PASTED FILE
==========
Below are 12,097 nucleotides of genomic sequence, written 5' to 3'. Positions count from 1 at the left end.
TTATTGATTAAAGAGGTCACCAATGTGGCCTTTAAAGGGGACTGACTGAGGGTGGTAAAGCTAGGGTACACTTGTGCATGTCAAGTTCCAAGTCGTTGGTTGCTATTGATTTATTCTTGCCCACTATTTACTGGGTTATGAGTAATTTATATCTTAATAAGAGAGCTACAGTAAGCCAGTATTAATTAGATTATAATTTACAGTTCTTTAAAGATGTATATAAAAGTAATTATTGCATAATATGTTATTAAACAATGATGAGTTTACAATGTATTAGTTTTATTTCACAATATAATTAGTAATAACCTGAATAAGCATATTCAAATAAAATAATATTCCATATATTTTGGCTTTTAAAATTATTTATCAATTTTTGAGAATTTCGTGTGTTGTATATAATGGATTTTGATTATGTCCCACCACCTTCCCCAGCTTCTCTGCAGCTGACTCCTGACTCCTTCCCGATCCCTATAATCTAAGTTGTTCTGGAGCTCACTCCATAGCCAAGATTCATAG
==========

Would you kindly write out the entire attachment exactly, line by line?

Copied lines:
Below are 12,097 nucleotides of genomic sequence, written 5' to 3'. Positions count from 1 at the left end.
TTATTGATTAAAGAGGTCACCAATGTGGCCTTTAAAGGGGACTGACTGAGGGTGGTAAAGCTAGGGTACACTTGTGCATGTCAAGTTCCAAGTCGTTGGTTGCTATTGATTTATTCTTGCCCACTATTTACTGGGTTATGAGTAATTTATATCTTAATAAGAGAGCTACAGTAAGCCAGTATTAATTAGATTATAATTTACAGTTCTTTAAAGATGTATATAAAAGTAATTATTGCATAATATGTTATTAAACAATGATGAGTTTACAATGTATTAGTTTTATTTCACAATATAATTAGTAATAACCTGAATAAGCATATTCAAATAAAATAATATTCCATATATTTTGGCTTTTAAAATTATTTATCAATTTTTGAGAATTTCGTGTGTTGTATATAATGGATTTTGATTATGTCCCACCACCTTCCCCAGCTTCTCTGCAGCTGACTCCTGACTCCTTCCCGATCCCTATAATCTAAGTTGTTCTGGAGCTCACTCCATAGCCAAGATTCATAG